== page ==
With some persistence, on Wednesday, we found Old Yuma downtown. They do not mean to keep it a secret, but there is very little reason not to. As we walked the length of the street we were shocked to find far more than half of the shop fronts vacant and most of the rest were schlock, a straight 10 on the TQ (Trash Quotient) scale of 10. We found one gourmet shop which was wonderful and appeared totally out of place on the street. We moved on to the Yuma Territorial Prison which is located on a promontory above what was once the confluence of the Gila and Colorado rivers. The history of the site is really sad, and it’s main reason for being a place to visit is its use over the years in westerns. One of the doorways has had its lintel lowered so that cowboy actors who were short would look taller as they walked through. Our tour guide was a state parks ranger who was giving her first tour. Carol commented on her not being ready for prime time, and I countered that the voiceovers on the video were also made by rank amateurs. A third of the site was sold to the Union Pacific for a relocated rail line in the 60’s.They excavated their third of the hill including most of the women’s block and entire western wall at the time.
After a lovely lunch back in the historic district we began a search for galleries.We found two pottery studios with lovely stuff and one gallery with thirty local artists on display. The pickings are really slim. Yuma is basically a frontier town thriving on its location and climate. There is not much else here.We concluded the day with a search for the Quechan Tribal museum located at old FortYuma . As always the directions were sketchy. We crossed the Colorado and took a right following signs and intuition to a building that looked either closed or abandoned on the reservation. It had a sign and turned out to be open. Inside was an exhibit put together many years ago that takes the Quechans from their contact with the Spaniards in the 1500’s to the 1950’s. They are the only tribe that was not forced off their own land by the US Government.They were forced into BIA schools and attempts were made to force them into the “white man’s” way without giving them the freedom to choose. The conqueror continues to make the rules. The Quechan’s do get one last laugh, they own the land nearest the border at Algodones and they exact a $3 parking toll for all of those who choose to walk across.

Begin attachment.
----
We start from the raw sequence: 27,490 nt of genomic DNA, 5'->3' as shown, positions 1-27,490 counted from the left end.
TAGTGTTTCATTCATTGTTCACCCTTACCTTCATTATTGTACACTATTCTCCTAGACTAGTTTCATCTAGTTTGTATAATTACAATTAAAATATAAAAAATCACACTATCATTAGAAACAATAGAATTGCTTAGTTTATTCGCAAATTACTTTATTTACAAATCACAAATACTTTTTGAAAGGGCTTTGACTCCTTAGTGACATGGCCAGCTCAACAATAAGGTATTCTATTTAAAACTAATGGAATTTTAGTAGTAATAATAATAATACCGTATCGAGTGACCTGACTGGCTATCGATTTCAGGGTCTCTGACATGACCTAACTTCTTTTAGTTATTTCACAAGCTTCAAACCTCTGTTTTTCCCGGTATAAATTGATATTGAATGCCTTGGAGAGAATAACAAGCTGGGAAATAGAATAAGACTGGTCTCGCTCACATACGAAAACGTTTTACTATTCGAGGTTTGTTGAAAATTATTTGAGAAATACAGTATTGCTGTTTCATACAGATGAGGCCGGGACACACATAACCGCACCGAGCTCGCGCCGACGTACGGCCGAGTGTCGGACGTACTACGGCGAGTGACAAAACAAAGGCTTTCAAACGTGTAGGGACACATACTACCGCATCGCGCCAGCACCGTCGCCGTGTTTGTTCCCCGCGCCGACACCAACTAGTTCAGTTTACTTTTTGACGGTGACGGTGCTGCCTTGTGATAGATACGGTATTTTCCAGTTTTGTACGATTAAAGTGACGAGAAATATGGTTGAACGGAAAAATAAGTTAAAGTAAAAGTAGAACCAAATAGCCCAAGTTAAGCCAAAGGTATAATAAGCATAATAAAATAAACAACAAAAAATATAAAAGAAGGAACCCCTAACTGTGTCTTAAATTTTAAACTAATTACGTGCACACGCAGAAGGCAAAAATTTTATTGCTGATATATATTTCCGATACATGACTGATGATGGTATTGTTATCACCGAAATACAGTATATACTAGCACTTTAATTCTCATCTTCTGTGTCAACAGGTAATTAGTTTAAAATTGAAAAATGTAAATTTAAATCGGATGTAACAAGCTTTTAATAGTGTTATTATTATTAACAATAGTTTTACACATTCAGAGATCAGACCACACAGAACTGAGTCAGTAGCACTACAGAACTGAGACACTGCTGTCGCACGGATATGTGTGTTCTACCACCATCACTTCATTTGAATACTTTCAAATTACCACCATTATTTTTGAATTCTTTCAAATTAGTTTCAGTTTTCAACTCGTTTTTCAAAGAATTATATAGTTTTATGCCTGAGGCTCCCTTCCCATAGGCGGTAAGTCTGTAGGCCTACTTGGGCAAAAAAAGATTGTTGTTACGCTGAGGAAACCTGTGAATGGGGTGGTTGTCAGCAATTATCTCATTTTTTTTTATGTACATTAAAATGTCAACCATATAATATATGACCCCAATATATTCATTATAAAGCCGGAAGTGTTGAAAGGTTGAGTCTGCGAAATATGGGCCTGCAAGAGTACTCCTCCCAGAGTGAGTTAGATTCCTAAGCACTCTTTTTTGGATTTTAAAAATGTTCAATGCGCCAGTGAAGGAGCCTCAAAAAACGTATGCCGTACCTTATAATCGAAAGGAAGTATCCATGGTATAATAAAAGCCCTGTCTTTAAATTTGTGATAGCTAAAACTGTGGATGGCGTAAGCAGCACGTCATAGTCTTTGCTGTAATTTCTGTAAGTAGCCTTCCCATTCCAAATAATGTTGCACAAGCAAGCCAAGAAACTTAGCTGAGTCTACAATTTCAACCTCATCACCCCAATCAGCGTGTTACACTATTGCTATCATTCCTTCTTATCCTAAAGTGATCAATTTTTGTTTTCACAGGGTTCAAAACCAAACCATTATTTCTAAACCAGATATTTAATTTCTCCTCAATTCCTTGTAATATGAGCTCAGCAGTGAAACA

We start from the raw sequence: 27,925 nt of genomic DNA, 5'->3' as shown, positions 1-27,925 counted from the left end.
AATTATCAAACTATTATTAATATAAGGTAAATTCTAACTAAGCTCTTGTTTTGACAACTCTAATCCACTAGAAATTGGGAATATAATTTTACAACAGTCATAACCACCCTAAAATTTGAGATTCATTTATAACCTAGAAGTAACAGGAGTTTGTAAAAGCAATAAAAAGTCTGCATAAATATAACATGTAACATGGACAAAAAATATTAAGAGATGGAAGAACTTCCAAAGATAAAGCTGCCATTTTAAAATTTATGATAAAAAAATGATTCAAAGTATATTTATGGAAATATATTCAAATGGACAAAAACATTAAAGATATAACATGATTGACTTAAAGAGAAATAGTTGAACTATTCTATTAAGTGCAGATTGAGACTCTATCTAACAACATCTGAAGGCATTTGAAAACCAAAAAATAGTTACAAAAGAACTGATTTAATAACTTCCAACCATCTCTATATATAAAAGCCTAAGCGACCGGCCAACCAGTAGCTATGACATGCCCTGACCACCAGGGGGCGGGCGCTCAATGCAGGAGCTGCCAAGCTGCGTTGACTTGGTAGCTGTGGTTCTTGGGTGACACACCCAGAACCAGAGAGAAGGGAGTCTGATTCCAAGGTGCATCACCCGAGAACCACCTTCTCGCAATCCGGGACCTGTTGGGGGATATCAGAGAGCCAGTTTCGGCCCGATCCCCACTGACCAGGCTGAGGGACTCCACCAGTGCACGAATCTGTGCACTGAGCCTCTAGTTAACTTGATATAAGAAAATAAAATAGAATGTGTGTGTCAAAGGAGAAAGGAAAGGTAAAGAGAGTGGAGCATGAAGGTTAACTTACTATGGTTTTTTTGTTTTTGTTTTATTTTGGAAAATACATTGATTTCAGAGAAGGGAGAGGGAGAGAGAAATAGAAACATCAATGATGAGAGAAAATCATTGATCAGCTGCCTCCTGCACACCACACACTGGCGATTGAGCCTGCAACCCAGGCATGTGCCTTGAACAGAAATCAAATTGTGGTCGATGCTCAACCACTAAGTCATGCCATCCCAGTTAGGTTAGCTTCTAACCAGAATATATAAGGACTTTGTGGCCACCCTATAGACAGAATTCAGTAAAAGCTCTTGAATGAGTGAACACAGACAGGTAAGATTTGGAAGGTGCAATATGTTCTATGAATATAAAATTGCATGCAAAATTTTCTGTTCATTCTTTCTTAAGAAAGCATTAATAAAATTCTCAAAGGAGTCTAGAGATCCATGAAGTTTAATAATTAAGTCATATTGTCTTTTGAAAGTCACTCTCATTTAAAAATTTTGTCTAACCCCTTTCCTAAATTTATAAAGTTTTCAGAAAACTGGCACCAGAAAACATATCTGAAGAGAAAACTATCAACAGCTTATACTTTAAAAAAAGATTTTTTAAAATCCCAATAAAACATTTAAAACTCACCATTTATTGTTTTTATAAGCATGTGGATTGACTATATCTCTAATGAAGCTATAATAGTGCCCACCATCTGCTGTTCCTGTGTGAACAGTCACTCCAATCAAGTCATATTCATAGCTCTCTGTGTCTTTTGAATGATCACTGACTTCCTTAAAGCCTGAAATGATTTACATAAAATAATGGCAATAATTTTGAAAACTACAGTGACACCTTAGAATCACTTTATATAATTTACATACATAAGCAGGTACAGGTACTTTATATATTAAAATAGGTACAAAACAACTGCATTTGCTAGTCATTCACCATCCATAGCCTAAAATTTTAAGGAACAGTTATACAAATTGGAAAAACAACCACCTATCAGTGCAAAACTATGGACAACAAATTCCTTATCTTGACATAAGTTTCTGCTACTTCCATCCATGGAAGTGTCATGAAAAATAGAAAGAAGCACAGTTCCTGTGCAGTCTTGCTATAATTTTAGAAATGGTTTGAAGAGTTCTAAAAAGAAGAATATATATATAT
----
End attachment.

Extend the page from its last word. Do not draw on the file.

We are planning to stay in tonight, Carol has a menu idea that she has not chosen to share with me yet. Tomorrow, Thursday, we plan to move north to Quartzsite or someplace in the area and then on into Twenty Nine Palms on Friday. Since we have already booked the space we will actually, probably, arrive there on Friday.I have not located a synagogue of any denomination there, yet. We will try when we arrive, I don’t have any great hope.
Thursday:We made it to Quartzsite with no problems, 78 miles of desert makes for a relatively straight and level route.This place is an interesting phenomenon.Before I 10 was built there was a post office and a general store. There was no crossroads, US 95 passed through from Yuma to Parker and eventuallyLas Vegas . I 10 crosses US 95 and created the milieu that now exists. Business Loop I10 extends about three miles parallel to I 10 and about a quarter mile north. This creates two (2) exits for Quartzsite. The desert is managed by BLM which permits camping in most of the flat places that are not directly in the flash flood plain. In open areas limited time camping with no facilities is free. In closer in areas long term visits, over 30 days, are permitted and a small fee is charged.No facilities are provided. Both along Business I 10 and various side roads there are a myriad of campgrounds offering all levels of service from dry camping to full hook ups and a restaurant. The prices vary accordingly. We claimed a piece of desert within one of those campgrounds with water and electric, sufficient for one night.